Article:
General Question

stanleybmanly's avatar

Is it up to us to remedy the debacle with Isis?

Asked by stanleybmanly (22381points) May 22nd, 2015 from iPhone

Clearly, there’s a very strong argument that we’re responsible for it. Once more the right is clamoring to insert (other people’s) kids into the meat grinder.

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18 Answers

stanleybmanly's avatar

I mean when you consider that the 30,000 man Isis force is running amok against the U S “trained” 250,000 man Iraqi army, as well as Syria, Iranian elite troops, the U S Air Force and U S naval and marine aviation—- , I mean what’s left?

talljasperman's avatar

We broke the region messing around with selling weapons and propening up dictators… we are responsible for it. Best that we leave and chalk it up to lesson learned . I think a non interference directive is in order. We can only make things worse.

stanleybmanly's avatar

But you can pretty much guarantee that if Obama commits American ground troops, no Democrat will sit in the White House come 2017.

Zaku's avatar

Yes, it’s up to us to stop people calling it “ISIS” when that’s not really a good transliterated acronym, and people who like the actual goddess Isis are annoyed. Enough is enough!

stanleybmanly's avatar

There are still people vigilant against the slandering of Isis and Osiris?

janbb's avatar

Was wondering the same thing today. Great question. Why is it only up to us, aren’t any other countries worried? We broke Iraq but are Yemen and Syria all our fault too? I don’t have the answers.

SQUEEKY2's avatar

Hey,HEY! Canada stepped up with 6 fighter jets and their support crews.

stanleybmanly's avatar

The pathetic results pretty much prove what everyone knows. There’s no bombing a dedicated foe into submission. The civilians of the region are justifiably pissed at the West for permitting the carnage and disruption to persist.

stanleybmanly's avatar

Iraq is the big domino that toppled it all Birdie.

jaytkay's avatar

…aren’t any other countries worried?...

Syria sure does.

Iran has troops in Iraq and they are supporting local Shiite militias.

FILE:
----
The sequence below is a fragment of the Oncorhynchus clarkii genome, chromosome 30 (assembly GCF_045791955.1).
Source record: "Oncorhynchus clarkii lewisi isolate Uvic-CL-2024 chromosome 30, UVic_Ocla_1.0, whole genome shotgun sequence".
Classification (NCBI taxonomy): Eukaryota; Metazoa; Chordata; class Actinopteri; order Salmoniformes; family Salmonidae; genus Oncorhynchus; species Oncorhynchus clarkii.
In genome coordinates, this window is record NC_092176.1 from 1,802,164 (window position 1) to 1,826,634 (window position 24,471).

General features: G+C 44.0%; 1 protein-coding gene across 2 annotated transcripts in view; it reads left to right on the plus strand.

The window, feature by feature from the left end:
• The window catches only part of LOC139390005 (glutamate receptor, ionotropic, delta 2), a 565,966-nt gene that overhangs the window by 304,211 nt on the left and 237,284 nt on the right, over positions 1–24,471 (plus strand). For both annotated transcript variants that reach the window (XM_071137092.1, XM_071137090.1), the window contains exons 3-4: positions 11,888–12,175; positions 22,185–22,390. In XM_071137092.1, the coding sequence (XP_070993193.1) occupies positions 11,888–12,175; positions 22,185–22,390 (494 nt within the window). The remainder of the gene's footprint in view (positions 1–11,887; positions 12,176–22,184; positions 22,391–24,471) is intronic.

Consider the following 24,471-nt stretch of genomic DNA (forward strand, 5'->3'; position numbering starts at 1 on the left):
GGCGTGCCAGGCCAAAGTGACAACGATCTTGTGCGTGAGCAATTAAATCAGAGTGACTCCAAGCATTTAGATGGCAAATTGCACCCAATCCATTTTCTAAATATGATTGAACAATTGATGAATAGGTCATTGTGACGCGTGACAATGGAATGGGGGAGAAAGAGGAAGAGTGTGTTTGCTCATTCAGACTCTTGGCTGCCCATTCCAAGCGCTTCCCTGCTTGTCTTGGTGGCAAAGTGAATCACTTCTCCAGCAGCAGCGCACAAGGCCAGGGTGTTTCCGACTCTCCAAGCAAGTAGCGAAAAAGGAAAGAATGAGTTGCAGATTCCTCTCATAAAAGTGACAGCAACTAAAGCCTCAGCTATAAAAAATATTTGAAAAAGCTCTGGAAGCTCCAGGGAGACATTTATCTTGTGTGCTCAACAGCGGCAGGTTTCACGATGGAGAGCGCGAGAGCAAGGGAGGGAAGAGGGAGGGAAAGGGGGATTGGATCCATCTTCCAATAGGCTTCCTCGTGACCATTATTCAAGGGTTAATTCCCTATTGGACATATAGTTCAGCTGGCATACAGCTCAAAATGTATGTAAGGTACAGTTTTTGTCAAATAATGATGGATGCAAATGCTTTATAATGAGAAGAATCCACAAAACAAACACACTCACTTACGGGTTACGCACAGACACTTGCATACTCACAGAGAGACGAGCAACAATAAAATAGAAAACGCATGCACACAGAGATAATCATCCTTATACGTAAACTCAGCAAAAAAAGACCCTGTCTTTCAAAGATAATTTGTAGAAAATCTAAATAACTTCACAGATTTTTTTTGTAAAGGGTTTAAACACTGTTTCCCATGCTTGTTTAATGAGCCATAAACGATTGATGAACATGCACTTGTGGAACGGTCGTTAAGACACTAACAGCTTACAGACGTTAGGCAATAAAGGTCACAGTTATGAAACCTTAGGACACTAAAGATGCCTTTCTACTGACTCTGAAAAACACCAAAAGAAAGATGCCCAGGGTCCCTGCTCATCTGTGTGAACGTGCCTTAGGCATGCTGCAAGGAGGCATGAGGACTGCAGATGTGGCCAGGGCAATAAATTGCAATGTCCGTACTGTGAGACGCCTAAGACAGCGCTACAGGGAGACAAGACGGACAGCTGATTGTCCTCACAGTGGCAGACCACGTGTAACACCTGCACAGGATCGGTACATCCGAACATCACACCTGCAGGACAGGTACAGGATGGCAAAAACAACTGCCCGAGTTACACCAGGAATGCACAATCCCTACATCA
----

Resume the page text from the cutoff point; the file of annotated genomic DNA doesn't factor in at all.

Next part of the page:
The other countries playing some role in the US coalition are:
United Kingdom
New Zealand
Saudi Arabia
United Arab Emirates

rojo's avatar

I would agree to this only if our ground troops consisted of an elite corps of Republican Warhawks personally led into the field by Bush/Cheney/Rumsfeld/Bolton/Bremmer/Wolfowitz/Rove/Et Al. If that war is so all fired important, get your ass over there and lead the way.

gorillapaws's avatar

I’d like to see us step up the airstrikes, but Iraqis should be defending their own homes on the ground. An Iraqi is much better equipped to distinguish friend from foe, and can pick up on subtle cultural cues that might reveal an ambush. When mistakes happen and innocents are killed, (this is going to sound terrible) it’s much better for those responsible to be Iraqi than US soldiers. It removes us from being seen as a foreign imperial force that occupies their country and kills/oppresses innocents—which is exactly the kind of fuel that terrorist propagandists are using.

The fact that we’re not going to shoulder the burden puts extreme pressure for Iraq to unite as a nation and set aside differences between rival factions.

flutherother's avatar

I think we do have a responsibility to remedy the situation that is developing over there. The trouble is we don’t have a remedy.

josie's avatar

Americans are no more responsible for ISIS than girls in miniskirts are responsible for being raped in a biker bar.
However, having spent a good part of my life in that part of the world…
Americans are unwilling, for lots of reasons, to do what has to be done about geopolitical sociopaths like ISIS.

RadioFlyer's avatar

Define “us”.

If these gung-ho republicans and defense contractors want it so bad, first make it a law that their kids must be the first to go….

rojo's avatar

If it is not important enough for them to fight for, why should we?

And, why should we keep giving them weapons for them to leave behind when they run?

Makes you wonder, is it the leadership in the military ranks? Do we have a bunch of people appointed depending upon family or monetary ties and not military skills?

Or is it just that the government they have is not worth fighting for?

Zaku's avatar

@stanleybmanly Yes, there are current people who relate to and respect the ancient Egyptian gods, and who protest against the use of ISIS in the War On Terror media.

SecondHandStoke's avatar

I think I have the childish yet clever banter and obscure reference skills required to be a successful ISIS agent.

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